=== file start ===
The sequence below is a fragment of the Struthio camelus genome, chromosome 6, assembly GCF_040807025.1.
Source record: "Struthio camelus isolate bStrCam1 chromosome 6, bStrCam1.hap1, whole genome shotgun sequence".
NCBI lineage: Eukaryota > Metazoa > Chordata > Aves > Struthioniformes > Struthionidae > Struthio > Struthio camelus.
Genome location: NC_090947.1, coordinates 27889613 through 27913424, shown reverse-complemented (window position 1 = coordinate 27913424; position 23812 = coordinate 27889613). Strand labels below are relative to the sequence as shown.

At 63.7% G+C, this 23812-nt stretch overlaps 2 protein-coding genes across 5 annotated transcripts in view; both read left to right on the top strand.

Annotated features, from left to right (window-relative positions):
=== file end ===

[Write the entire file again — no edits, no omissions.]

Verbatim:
The sequence below is a fragment of the Struthio camelus genome, chromosome 6, assembly GCF_040807025.1.
Source record: "Struthio camelus isolate bStrCam1 chromosome 6, bStrCam1.hap1, whole genome shotgun sequence".
NCBI lineage: Eukaryota > Metazoa > Chordata > Aves > Struthioniformes > Struthionidae > Struthio > Struthio camelus.
Genome location: NC_090947.1, coordinates 27889613 through 27913424, shown reverse-complemented (window position 1 = coordinate 27913424; position 23812 = coordinate 27889613). Strand labels below are relative to the sequence as shown.

At 63.7% G+C, this 23812-nt stretch overlaps 2 protein-coding genes across 5 annotated transcripts in view; both read left to right on the top strand.

Annotated features, from left to right (window-relative positions):